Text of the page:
Listen With Others

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Listener No 4514: Cordon by Colleague

Posted by Dave Hennings on 24 August 2018

Last year’s puzzle from Colleague was based on the BBC One sitcom Ever Decreasing Circles and the Oozlum bird. I think the Inquisitor is normally the place for TV programme themes, but it was a fun puzzle nonetheless.

This week we had a circular grid. Now, I must have blogged a dozen or so circular puzzles here at LWO. Between you and me, they’re not my favourite, just as others dislike puzzles with jumbles or Playfair. Still, my shoulders are broad.

Normally circular puzzles have a mixture of entries going inwards and outwards. Here, we had jumbles as well. (I bet someone was thankful that there weren’t a couple of Playfair entries as well! [Now there’s a thought. Ed.])

As I expected, this was tough. As well as all the 6-letter entries, each quadrant had a 7-letter one which strayed into the central ring, but we were told that wasn’t a jumble. In hindsight, I should have got 1 Not all in sea bottom cleared by a sweep straightaway, but I didn’t. In fact very few came quickly and there seemed like a lot of cold (or, at least, luke warm) solving. Being told that no two adjacent answers had the same entry method certainly helped.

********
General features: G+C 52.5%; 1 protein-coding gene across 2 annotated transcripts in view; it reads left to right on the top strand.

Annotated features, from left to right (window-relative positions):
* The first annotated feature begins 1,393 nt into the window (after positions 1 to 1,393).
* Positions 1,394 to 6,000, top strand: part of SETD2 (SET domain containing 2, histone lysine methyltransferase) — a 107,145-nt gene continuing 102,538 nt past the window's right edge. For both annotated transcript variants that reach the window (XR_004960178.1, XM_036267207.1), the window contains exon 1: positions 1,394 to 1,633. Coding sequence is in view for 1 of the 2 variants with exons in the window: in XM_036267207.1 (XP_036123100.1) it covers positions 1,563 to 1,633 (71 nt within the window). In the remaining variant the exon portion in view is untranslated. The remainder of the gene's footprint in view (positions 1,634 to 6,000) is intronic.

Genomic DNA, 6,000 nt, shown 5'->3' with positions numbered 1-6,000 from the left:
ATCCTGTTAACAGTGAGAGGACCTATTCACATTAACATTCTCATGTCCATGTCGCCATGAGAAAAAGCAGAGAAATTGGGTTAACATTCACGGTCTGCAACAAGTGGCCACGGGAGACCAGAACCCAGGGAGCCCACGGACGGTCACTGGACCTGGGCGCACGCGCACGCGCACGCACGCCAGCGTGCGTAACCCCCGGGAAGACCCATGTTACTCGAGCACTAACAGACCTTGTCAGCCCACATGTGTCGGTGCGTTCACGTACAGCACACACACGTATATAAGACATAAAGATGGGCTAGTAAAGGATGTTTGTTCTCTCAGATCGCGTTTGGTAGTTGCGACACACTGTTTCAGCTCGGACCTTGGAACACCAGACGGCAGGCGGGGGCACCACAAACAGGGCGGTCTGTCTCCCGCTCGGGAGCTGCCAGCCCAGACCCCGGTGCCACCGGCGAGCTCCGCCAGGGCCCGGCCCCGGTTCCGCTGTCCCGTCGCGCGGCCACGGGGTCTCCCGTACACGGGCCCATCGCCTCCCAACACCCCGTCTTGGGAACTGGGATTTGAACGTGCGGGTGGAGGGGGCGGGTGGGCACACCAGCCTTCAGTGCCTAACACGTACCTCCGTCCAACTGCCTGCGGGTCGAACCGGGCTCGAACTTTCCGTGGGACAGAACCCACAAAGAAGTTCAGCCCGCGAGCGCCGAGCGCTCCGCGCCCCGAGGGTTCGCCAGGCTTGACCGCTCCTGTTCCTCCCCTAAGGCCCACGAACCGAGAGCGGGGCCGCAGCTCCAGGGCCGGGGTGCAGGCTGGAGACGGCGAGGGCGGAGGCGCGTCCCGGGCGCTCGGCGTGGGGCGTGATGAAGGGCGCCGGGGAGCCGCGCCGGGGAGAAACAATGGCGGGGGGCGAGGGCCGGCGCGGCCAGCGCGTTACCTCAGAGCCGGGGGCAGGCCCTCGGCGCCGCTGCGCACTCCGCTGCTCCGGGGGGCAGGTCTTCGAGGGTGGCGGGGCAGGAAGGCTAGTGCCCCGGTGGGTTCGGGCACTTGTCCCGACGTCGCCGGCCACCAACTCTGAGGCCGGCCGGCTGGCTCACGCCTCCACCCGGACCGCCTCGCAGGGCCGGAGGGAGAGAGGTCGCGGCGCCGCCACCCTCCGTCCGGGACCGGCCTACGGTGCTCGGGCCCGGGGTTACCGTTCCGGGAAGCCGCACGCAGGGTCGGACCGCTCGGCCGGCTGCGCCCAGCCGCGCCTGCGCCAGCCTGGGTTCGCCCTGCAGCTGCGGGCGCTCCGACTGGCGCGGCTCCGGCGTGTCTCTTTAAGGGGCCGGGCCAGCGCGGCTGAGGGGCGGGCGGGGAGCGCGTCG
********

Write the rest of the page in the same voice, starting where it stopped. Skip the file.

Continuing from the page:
With the grid about two-thirds full, I had SCHAF… in ring 5. It looked as though it could be German, and that idea was supported by “… in its original form…” in the preamble. A check with Google translate gave SHEEP, although it would probably end up being plural (SCHAFE). The first idea that came to mind was a wolf in sheep’s clothing, but Ein Wolf im Schafspelz didn’t really fit.

Eventually, ring 5 spelt out SHAFE KÖNNEN SICHER WEIDEN which translates to Sheep May Safely Graze and I was surprised to discover that it was an aria by JS BACH, words courtesy of Salomon Franck. It didn’t take too long to work out that shepherds needed to go in the perimeter with sheep in ring 3, apart from the WOLF en déshabillé in the north-west quadrant.

The sheep were fairly cut and dried, with AMMON, MOUFFLON, DOLLY, SOAY, SOUTHDOWN and MERINO. All that was left was to finalise the shepherds, except that took an awful lot of googling. As You Like It provided CORIN and SILVIUS and The Winter’s Tale MOPSA and DORCAS. OLD NOD came courtesy of Walter de la Mare, GABRIEL OAK from Thomas Hardy, and ABEL from the Bible.

That just left one shepherd in the north-east quadrant to be tracked down. Eventually, after an awful lot of googling, I found him in The Seven Books of the Diana, “…a pastoral romance written in Spanish by the Portuguese author Jorge de Montemayor.” I must admit that seemed a bit like clutching at straws, but further research didn’t elucidate any other Delio, so I settled for that. Of course, I could have got something else wrong!

Oh, and BACH is in the centre!

In the end, this wasn’t as tricky as it seemed at first, although it was by no means a short solve. I’m still not sure about Delio, so I’ll just have to wait and see. Thanks, Colleague.


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